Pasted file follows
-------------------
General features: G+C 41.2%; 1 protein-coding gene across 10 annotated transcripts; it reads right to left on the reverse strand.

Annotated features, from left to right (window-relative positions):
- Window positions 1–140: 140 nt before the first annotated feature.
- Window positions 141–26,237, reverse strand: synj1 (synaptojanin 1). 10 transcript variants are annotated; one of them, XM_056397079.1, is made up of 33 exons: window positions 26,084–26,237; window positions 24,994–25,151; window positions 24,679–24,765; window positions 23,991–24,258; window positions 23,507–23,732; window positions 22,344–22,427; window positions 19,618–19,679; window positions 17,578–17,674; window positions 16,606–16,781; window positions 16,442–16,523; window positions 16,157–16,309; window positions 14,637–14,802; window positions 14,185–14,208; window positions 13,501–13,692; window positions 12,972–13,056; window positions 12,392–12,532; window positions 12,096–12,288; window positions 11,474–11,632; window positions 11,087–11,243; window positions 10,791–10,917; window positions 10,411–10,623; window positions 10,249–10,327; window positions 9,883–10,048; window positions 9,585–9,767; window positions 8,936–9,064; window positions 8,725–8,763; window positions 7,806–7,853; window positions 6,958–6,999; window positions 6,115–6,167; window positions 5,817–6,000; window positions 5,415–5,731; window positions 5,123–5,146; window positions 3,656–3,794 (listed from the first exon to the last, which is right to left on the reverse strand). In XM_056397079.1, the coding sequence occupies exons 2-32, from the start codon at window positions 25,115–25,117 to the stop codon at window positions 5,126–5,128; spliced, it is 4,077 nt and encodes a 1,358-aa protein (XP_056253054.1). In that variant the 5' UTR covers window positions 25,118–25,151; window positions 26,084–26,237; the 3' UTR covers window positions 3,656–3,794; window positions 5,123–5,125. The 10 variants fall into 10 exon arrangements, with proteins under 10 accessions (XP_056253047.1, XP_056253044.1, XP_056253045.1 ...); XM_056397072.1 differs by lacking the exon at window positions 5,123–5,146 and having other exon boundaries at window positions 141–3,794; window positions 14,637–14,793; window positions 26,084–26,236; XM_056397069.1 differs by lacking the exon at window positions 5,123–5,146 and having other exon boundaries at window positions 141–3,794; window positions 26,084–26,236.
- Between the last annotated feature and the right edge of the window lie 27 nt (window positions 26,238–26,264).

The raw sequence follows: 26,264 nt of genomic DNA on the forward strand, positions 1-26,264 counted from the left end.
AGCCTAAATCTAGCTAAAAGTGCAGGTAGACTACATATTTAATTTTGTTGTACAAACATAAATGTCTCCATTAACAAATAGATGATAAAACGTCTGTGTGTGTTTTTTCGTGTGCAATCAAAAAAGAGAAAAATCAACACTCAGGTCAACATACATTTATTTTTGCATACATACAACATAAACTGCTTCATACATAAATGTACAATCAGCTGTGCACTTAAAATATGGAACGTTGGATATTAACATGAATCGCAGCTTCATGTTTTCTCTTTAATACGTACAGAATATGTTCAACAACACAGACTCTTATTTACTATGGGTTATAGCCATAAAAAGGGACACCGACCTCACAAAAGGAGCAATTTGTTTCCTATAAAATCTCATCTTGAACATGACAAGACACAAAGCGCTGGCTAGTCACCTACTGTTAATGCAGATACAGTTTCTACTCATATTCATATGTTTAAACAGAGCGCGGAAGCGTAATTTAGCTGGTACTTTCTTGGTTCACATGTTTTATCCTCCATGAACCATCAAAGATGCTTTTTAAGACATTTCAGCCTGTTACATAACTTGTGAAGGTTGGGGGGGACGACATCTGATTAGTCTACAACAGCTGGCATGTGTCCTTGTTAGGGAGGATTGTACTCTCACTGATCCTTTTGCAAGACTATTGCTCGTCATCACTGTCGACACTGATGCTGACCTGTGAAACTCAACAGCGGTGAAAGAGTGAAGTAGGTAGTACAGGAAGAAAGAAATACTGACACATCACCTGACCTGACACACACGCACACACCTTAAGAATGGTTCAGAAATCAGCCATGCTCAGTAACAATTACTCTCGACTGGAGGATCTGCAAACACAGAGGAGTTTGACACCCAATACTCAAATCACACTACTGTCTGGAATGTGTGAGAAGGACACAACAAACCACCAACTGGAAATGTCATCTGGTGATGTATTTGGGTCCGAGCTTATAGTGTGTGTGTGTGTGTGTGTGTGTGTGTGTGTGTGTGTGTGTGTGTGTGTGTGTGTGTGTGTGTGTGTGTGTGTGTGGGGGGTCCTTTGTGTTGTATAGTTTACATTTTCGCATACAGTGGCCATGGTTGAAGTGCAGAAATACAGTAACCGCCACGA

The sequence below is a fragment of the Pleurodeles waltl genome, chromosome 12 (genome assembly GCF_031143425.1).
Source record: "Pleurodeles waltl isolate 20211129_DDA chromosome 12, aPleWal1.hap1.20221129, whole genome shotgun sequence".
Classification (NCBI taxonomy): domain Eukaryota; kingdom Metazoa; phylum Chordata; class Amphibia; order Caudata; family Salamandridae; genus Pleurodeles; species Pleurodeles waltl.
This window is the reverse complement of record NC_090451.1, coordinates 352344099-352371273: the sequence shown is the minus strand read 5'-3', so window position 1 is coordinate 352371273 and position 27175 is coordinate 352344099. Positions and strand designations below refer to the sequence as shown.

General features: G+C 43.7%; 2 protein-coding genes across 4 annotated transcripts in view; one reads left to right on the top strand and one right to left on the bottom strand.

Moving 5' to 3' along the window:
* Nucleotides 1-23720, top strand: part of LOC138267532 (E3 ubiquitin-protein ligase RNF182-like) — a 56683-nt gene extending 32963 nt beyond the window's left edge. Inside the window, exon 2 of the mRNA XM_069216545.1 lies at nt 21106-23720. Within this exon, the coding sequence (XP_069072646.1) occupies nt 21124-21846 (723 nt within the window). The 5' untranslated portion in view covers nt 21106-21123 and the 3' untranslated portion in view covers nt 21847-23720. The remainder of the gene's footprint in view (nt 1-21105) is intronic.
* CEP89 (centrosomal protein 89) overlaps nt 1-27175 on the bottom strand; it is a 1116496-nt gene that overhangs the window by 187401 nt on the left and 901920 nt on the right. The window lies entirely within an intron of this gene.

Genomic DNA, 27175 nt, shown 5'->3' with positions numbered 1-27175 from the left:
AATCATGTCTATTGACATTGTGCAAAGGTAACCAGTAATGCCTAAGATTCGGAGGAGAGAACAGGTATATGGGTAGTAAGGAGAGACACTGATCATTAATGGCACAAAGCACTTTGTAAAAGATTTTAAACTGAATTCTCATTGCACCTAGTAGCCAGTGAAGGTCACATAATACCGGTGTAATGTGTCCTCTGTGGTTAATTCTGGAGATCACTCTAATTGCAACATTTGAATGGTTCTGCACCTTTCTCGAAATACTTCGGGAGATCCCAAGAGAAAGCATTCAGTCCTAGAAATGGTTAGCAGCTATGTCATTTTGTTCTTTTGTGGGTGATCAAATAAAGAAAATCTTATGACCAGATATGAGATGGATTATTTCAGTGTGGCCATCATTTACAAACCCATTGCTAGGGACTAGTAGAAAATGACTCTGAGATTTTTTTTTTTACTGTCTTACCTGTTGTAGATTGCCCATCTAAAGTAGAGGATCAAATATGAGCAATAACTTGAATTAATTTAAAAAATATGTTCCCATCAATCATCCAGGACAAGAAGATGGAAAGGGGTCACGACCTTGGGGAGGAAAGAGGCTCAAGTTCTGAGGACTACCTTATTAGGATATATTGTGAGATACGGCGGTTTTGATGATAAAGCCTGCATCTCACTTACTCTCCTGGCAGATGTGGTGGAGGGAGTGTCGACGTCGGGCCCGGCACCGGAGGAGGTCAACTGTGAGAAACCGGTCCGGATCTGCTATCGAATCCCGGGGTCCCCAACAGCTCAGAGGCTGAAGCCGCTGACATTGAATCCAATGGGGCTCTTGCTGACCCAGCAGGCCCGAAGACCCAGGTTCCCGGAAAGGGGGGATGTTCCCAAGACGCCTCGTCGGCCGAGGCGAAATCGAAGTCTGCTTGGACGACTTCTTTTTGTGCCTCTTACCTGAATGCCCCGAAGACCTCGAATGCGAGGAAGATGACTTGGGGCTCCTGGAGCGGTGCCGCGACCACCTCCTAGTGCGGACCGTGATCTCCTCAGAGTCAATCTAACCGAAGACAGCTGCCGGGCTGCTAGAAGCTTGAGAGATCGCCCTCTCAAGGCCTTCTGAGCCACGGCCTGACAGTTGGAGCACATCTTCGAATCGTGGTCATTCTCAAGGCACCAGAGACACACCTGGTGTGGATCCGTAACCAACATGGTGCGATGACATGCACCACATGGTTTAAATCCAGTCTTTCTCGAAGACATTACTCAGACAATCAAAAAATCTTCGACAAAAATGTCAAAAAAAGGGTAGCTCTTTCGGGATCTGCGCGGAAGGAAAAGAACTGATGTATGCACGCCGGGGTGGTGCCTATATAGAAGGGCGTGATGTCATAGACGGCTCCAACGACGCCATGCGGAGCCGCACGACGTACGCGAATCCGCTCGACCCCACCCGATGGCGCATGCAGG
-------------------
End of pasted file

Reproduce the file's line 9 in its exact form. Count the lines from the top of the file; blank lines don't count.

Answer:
Source record: "Pleurodeles waltl isolate 20211129_DDA chromosome 12, aPleWal1.hap1.20221129, whole genome shotgun sequence".